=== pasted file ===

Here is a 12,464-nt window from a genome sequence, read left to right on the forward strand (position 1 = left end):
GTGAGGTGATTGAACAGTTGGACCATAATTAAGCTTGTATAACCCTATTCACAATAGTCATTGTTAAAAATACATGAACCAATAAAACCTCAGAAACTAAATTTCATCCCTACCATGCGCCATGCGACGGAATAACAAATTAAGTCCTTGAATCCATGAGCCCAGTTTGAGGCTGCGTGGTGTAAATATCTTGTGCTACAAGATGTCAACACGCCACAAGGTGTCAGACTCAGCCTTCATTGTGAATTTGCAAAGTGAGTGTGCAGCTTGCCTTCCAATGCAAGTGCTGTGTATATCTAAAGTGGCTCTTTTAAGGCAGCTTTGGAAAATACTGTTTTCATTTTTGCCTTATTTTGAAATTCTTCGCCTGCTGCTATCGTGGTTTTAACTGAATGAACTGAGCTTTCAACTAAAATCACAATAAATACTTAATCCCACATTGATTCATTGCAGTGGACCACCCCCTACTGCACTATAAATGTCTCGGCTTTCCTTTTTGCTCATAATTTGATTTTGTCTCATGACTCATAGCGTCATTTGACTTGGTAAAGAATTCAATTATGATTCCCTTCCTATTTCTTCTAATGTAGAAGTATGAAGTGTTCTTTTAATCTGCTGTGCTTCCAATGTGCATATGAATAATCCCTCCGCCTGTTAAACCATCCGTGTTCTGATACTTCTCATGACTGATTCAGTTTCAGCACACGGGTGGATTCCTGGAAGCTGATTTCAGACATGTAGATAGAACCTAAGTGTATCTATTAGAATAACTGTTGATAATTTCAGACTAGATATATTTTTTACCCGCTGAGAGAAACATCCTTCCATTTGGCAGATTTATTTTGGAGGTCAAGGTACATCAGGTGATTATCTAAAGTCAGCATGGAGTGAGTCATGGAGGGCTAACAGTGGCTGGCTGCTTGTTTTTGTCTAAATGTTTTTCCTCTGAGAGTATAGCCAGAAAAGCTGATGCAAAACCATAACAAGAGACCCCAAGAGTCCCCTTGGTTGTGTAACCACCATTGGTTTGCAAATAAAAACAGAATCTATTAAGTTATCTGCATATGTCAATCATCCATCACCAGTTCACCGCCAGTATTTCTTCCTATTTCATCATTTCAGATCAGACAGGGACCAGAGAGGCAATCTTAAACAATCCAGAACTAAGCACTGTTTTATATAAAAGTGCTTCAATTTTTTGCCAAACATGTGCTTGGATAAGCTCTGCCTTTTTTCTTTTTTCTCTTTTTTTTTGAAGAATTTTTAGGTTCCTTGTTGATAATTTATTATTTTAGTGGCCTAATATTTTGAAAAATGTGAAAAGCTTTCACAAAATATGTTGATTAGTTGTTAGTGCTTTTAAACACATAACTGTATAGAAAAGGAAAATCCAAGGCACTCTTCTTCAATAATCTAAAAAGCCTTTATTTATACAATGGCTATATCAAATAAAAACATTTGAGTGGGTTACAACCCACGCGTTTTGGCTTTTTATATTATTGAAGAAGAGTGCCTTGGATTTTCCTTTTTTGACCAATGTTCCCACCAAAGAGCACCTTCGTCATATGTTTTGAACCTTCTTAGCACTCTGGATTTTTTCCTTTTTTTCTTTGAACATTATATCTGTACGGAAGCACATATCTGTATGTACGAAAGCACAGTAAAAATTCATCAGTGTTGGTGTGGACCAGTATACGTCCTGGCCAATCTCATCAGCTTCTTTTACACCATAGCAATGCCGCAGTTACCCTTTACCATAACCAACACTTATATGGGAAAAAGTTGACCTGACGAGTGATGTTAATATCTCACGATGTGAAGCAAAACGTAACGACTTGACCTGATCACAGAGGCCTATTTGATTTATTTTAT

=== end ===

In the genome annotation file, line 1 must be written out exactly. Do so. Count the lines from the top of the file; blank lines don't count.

Here is a 12,464-nt window from a genome sequence, read left to right on the forward strand (position 1 = left end):